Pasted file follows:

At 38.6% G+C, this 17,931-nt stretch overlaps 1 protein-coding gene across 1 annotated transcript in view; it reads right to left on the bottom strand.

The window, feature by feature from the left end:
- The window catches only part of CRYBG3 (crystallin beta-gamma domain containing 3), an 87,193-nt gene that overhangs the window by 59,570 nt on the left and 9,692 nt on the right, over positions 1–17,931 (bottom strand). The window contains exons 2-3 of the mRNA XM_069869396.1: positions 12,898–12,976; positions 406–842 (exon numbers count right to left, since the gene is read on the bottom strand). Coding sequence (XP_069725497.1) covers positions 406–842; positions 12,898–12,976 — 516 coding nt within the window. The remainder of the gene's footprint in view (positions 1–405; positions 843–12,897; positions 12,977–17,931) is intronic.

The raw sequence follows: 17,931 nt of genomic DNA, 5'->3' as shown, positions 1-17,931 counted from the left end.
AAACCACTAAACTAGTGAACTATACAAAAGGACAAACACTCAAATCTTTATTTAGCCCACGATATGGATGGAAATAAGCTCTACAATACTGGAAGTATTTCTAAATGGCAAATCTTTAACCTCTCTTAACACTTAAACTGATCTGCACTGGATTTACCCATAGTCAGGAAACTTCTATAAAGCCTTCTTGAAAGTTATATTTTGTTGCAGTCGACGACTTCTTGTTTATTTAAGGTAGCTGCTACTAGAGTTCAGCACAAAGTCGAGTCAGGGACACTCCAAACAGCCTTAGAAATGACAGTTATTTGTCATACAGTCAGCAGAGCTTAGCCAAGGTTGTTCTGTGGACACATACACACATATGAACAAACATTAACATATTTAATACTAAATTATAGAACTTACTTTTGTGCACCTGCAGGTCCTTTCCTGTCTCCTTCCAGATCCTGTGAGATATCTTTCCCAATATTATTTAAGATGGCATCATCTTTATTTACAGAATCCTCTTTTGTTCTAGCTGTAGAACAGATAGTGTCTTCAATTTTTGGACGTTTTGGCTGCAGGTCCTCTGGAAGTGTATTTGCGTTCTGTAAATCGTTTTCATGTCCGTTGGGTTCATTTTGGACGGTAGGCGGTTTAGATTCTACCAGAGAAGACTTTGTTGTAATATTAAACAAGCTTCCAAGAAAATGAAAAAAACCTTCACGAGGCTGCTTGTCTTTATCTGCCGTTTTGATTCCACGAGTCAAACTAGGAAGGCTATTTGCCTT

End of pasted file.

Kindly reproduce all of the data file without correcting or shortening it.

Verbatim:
At 38.6% G+C, this 17,931-nt stretch overlaps 1 protein-coding gene across 1 annotated transcript in view; it reads right to left on the bottom strand.

The window, feature by feature from the left end:
- The window catches only part of CRYBG3 (crystallin beta-gamma domain containing 3), an 87,193-nt gene that overhangs the window by 59,570 nt on the left and 9,692 nt on the right, over positions 1–17,931 (bottom strand). The window contains exons 2-3 of the mRNA XM_069869396.1: positions 12,898–12,976; positions 406–842 (exon numbers count right to left, since the gene is read on the bottom strand). Coding sequence (XP_069725497.1) covers positions 406–842; positions 12,898–12,976 — 516 coding nt within the window. The remainder of the gene's footprint in view (positions 1–405; positions 843–12,897; positions 12,977–17,931) is intronic.

The raw sequence follows: 17,931 nt of genomic DNA, 5'->3' as shown, positions 1-17,931 counted from the left end.
AAACCACTAAACTAGTGAACTATACAAAAGGACAAACACTCAAATCTTTATTTAGCCCACGATATGGATGGAAATAAGCTCTACAATACTGGAAGTATTTCTAAATGGCAAATCTTTAACCTCTCTTAACACTTAAACTGATCTGCACTGGATTTACCCATAGTCAGGAAACTTCTATAAAGCCTTCTTGAAAGTTATATTTTGTTGCAGTCGACGACTTCTTGTTTATTTAAGGTAGCTGCTACTAGAGTTCAGCACAAAGTCGAGTCAGGGACACTCCAAACAGCCTTAGAAATGACAGTTATTTGTCATACAGTCAGCAGAGCTTAGCCAAGGTTGTTCTGTGGACACATACACACATATGAACAAACATTAACATATTTAATACTAAATTATAGAACTTACTTTTGTGCACCTGCAGGTCCTTTCCTGTCTCCTTCCAGATCCTGTGAGATATCTTTCCCAATATTATTTAAGATGGCATCATCTTTATTTACAGAATCCTCTTTTGTTCTAGCTGTAGAACAGATAGTGTCTTCAATTTTTGGACGTTTTGGCTGCAGGTCCTCTGGAAGTGTATTTGCGTTCTGTAAATCGTTTTCATGTCCGTTGGGTTCATTTTGGACGGTAGGCGGTTTAGATTCTACCAGAGAAGACTTTGTTGTAATATTAAACAAGCTTCCAAGAAAATGAAAAAAACCTTCACGAGGCTGCTTGTCTTTATCTGCCGTTTTGATTCCACGAGTCAAACTAGGAAGGCTATTTGCCTT